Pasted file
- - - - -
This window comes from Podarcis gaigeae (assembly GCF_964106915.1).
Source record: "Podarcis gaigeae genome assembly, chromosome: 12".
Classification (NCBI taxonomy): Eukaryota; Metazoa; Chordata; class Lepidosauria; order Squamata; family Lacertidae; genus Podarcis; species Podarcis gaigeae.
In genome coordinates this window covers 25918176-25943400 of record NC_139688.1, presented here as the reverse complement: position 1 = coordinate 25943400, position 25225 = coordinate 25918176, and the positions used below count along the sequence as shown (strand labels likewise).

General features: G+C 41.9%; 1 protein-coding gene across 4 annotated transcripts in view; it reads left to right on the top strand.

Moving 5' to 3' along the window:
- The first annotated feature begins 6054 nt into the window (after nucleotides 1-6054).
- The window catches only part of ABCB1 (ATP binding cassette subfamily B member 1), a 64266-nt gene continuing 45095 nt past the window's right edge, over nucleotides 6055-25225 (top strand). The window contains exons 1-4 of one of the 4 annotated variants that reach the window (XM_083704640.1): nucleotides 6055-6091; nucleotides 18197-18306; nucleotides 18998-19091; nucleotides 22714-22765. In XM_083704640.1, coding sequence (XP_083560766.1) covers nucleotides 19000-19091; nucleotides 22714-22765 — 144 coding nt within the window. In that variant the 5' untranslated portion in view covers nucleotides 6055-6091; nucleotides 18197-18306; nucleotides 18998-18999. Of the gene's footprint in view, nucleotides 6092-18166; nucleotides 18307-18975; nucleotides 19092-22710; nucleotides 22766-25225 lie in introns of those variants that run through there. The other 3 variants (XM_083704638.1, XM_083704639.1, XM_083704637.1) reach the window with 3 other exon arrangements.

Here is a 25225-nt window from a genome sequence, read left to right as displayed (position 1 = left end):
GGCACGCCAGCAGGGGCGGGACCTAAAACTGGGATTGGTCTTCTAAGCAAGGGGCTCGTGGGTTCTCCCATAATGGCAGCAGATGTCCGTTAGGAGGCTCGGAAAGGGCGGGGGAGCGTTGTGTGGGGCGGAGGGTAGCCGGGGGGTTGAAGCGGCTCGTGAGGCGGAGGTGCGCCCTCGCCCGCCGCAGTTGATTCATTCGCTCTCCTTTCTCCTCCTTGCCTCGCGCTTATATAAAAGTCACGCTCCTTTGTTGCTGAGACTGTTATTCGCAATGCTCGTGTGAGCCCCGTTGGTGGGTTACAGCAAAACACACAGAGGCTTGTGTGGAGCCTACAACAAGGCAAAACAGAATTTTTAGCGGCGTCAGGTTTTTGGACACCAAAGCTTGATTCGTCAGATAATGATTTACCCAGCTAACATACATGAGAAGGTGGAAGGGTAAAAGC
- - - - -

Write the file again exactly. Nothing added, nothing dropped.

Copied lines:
This window comes from Podarcis gaigeae (assembly GCF_964106915.1).
Source record: "Podarcis gaigeae genome assembly, chromosome: 12".
Classification (NCBI taxonomy): Eukaryota; Metazoa; Chordata; class Lepidosauria; order Squamata; family Lacertidae; genus Podarcis; species Podarcis gaigeae.
In genome coordinates this window covers 25918176-25943400 of record NC_139688.1, presented here as the reverse complement: position 1 = coordinate 25943400, position 25225 = coordinate 25918176, and the positions used below count along the sequence as shown (strand labels likewise).

General features: G+C 41.9%; 1 protein-coding gene across 4 annotated transcripts in view; it reads left to right on the top strand.

Moving 5' to 3' along the window:
- The first annotated feature begins 6054 nt into the window (after nucleotides 1-6054).
- The window catches only part of ABCB1 (ATP binding cassette subfamily B member 1), a 64266-nt gene continuing 45095 nt past the window's right edge, over nucleotides 6055-25225 (top strand). The window contains exons 1-4 of one of the 4 annotated variants that reach the window (XM_083704640.1): nucleotides 6055-6091; nucleotides 18197-18306; nucleotides 18998-19091; nucleotides 22714-22765. In XM_083704640.1, coding sequence (XP_083560766.1) covers nucleotides 19000-19091; nucleotides 22714-22765 — 144 coding nt within the window. In that variant the 5' untranslated portion in view covers nucleotides 6055-6091; nucleotides 18197-18306; nucleotides 18998-18999. Of the gene's footprint in view, nucleotides 6092-18166; nucleotides 18307-18975; nucleotides 19092-22710; nucleotides 22766-25225 lie in introns of those variants that run through there. The other 3 variants (XM_083704638.1, XM_083704639.1, XM_083704637.1) reach the window with 3 other exon arrangements.

Here is a 25225-nt window from a genome sequence, read left to right as displayed (position 1 = left end):
GGCACGCCAGCAGGGGCGGGACCTAAAACTGGGATTGGTCTTCTAAGCAAGGGGCTCGTGGGTTCTCCCATAATGGCAGCAGATGTCCGTTAGGAGGCTCGGAAAGGGCGGGGGAGCGTTGTGTGGGGCGGAGGGTAGCCGGGGGGTTGAAGCGGCTCGTGAGGCGGAGGTGCGCCCTCGCCCGCCGCAGTTGATTCATTCGCTCTCCTTTCTCCTCCTTGCCTCGCGCTTATATAAAAGTCACGCTCCTTTGTTGCTGAGACTGTTATTCGCAATGCTCGTGTGAGCCCCGTTGGTGGGTTACAGCAAAACACACAGAGGCTTGTGTGGAGCCTACAACAAGGCAAAACAGAATTTTTAGCGGCGTCAGGTTTTTGGACACCAAAGCTTGATTCGTCAGATAATGATTTACCCAGCTAACATACATGAGAAGGTGGAAGGGTAAAAGC